The Indian novelist and Jaipur Literary Festival director, Namitha Gokale (what an engaging and perspicacious woman she is!), has been visiting Sri Lanka this week, promoting her latest book, and meeting Sri Lankan writers. My (oh so very social) book club scored an invitation to meet her at the High Commissioner’s residence, India House – a magnificent colonial building set amid expansive lawns and tropical gardens on one of the tree-lined avenues near the university.
Although I’d never read her books, one of the things I really like to do is meet writers, and listen to them talking about their work, and the way they view the world, so I put my name down, and rounded up a couple of friends to come along with me.
It seemed a shame to end such an interesting afternoon (in such august surroundings) with a simple cup of tea, so we piled into a three-wheeler and headed toward Independence Square, to have a drink at Lemon. None of us had been there for ages, but it seemed the perfect choice, just before sunset – a rooftop terrace, open to the breeze and the sky. And so it was. Mo had exciting news to reveal, C had lots to tell us about her recent wet, autumn-like visit to London, and I was just delighted to be sitting out in the open like that, chatting with friends, drinking a perfectly chilled Semillion Chardonnay, and basking in the cool breezy sensations of sunset. Since we’d had a couple of pakoras at afternoon tea, we decided against the customary ‘bite’ with our wine, even scrumptious warm devilled cashews!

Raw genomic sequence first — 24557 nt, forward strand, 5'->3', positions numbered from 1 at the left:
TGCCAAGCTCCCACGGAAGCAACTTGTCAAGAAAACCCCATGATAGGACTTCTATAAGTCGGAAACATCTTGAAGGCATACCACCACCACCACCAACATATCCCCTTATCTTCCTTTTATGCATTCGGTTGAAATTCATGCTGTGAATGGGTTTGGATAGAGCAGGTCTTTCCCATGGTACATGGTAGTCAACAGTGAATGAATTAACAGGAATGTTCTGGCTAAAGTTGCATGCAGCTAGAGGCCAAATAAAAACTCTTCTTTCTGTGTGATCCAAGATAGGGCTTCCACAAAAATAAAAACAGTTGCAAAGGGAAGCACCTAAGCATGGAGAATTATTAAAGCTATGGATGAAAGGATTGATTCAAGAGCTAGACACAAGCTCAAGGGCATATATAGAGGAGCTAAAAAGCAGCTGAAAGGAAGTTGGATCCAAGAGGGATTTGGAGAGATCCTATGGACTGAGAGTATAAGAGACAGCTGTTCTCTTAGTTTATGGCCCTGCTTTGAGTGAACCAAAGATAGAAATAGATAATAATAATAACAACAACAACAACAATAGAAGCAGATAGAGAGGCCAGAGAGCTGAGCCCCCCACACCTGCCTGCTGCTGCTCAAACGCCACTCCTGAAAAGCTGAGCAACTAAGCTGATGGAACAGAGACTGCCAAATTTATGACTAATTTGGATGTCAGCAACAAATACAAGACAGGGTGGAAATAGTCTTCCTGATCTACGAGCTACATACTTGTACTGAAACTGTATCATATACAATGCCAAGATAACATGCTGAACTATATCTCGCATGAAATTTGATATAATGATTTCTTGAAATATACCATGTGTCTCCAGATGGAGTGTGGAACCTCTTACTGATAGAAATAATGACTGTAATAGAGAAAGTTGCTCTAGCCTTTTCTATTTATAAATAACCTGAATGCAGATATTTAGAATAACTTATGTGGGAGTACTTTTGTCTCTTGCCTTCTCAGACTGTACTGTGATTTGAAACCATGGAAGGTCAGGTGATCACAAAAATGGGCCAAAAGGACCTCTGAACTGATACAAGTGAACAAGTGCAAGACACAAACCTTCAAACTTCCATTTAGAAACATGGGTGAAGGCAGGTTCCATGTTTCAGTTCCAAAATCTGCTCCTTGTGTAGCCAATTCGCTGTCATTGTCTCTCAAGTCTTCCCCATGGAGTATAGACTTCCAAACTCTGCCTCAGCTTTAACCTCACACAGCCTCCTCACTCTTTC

A perfectly unremarkable – and delicious – evening out and about in Colombo! Mid sentence I remembered I had my camera, so here’s a little snapshot. Down below, serious Rugger practice was under way, while in the far corner of the oval a handful of hockey players were going through their moves. On the other side (out of view) we could hear that distinctive combination of splash and exclamation that comes from a happy swimming pool. You’ll also have to imagine the murmur of conversation a few tables away, a little jocular chit-chat as our host returned from his jog, and the silent punctuality of the bats flying out of the trees in the Viharamahadevi Park, cruising the sky on wavy black wings. By the time we’d left, the sky had turned pewter, the lights beginning to glow in the cool, quiet gloom.